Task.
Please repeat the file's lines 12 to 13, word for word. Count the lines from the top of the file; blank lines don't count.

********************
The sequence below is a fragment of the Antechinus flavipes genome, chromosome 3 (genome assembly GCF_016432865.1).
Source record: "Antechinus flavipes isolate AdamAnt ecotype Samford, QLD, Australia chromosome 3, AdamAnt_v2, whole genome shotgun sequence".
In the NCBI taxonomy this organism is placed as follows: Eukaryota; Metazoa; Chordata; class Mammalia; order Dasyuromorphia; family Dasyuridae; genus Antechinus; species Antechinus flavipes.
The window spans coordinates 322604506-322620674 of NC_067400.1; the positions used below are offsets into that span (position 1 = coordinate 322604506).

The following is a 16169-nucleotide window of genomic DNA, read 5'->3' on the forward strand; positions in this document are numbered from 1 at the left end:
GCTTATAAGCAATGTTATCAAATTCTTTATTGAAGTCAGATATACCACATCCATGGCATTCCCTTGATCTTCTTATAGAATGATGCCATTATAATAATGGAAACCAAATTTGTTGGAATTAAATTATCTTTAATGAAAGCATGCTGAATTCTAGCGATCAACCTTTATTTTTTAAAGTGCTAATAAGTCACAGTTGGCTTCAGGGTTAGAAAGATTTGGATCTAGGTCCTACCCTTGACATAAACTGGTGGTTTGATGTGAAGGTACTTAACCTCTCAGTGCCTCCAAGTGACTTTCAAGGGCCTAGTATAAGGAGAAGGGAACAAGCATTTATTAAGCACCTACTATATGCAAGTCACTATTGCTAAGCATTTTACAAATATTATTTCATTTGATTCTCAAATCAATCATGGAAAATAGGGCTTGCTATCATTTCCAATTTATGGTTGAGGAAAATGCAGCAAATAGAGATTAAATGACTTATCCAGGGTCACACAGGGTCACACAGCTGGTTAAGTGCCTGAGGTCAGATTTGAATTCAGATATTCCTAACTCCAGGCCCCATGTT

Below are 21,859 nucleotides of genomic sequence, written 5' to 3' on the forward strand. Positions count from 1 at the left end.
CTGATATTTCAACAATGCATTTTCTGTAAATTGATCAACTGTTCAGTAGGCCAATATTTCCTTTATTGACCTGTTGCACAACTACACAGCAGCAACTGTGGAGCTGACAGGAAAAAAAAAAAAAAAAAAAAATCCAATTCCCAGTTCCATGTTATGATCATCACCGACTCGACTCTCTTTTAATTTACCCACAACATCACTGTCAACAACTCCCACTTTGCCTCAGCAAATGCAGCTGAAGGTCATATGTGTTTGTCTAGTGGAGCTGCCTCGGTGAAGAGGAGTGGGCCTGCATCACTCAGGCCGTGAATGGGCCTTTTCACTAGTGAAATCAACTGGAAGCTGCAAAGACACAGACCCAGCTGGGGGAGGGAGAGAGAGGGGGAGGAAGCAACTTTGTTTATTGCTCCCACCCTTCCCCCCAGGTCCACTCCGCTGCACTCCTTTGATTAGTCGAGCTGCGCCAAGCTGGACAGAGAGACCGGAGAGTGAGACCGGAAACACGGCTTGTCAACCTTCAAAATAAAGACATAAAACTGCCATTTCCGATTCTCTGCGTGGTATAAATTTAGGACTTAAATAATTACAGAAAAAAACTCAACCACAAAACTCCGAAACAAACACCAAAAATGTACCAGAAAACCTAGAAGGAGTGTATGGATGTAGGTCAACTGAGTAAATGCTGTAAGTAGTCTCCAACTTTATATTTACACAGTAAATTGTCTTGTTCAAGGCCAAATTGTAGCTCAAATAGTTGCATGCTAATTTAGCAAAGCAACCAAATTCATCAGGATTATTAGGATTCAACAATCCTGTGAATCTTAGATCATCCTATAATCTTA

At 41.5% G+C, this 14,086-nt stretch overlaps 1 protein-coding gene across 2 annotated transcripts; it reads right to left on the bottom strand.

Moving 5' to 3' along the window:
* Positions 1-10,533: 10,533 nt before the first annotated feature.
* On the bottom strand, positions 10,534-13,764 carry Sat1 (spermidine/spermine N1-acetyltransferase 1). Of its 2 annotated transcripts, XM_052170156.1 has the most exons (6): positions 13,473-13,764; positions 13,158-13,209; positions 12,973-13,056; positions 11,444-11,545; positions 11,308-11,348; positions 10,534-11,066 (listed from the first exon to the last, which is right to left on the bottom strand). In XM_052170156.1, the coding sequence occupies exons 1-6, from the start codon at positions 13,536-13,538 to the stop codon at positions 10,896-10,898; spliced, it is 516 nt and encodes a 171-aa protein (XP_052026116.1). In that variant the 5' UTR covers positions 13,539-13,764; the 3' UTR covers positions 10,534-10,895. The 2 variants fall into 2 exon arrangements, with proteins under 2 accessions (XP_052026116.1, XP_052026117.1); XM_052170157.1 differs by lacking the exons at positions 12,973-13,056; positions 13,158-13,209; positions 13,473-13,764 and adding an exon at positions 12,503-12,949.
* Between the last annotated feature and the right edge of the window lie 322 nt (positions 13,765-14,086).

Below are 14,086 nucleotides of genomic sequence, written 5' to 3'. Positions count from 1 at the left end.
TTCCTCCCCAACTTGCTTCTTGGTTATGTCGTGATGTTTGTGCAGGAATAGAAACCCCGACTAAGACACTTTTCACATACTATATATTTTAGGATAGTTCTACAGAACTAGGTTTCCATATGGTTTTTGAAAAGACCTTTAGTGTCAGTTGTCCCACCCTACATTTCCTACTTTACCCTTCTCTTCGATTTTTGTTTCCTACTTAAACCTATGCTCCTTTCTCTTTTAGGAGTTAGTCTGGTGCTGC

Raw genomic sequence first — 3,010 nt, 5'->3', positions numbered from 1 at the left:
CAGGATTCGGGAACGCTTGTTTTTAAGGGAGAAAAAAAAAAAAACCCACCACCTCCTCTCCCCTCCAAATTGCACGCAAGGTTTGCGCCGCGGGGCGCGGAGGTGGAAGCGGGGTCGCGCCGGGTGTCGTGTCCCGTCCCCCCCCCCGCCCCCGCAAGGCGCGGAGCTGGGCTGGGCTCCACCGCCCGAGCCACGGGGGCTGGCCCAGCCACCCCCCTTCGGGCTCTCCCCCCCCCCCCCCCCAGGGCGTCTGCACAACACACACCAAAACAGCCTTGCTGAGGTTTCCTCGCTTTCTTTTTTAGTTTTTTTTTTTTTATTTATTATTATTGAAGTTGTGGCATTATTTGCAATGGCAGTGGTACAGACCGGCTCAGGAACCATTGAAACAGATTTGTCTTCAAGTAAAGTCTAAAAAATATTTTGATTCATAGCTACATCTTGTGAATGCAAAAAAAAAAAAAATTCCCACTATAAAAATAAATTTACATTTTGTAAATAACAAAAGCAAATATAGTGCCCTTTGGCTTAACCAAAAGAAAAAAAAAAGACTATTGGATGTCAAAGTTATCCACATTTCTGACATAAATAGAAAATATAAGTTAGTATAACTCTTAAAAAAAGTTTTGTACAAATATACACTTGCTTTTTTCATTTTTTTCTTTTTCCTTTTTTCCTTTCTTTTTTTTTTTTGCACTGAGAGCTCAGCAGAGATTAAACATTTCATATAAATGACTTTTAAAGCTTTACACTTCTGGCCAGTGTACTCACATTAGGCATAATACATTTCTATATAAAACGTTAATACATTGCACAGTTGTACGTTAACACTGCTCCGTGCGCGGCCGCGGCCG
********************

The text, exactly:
* On the bottom strand, positions 10,534-13,764 carry Sat1 (spermidine/spermine N1-acetyltransferase 1). Of its 2 annotated transcripts, XM_052170156.1 has the most exons (6): positions 13,473-13,764; positions 13,158-13,209; positions 12,973-13,056; positions 11,444-11,545; positions 11,308-11,348; positions 10,534-11,066 (listed from the first exon to the last, which is right to left on the bottom strand). In XM_052170156.1, the coding sequence occupies exons 1-6, from the start codon at positions 13,536-13,538 to the stop codon at positions 10,896-10,898; spliced, it is 516 nt and encodes a 171-aa protein (XP_052026116.1). In that variant the 5' UTR covers positions 13,539-13,764; the 3' UTR covers positions 10,534-10,895. The 2 variants fall into 2 exon arrangements, with proteins under 2 accessions (XP_052026116.1, XP_052026117.1); XM_052170157.1 differs by lacking the exons at positions 12,973-13,056; positions 13,158-13,209; positions 13,473-13,764 and adding an exon at positions 12,503-12,949.
* Between the last annotated feature and the right edge of the window lie 322 nt (positions 13,765-14,086).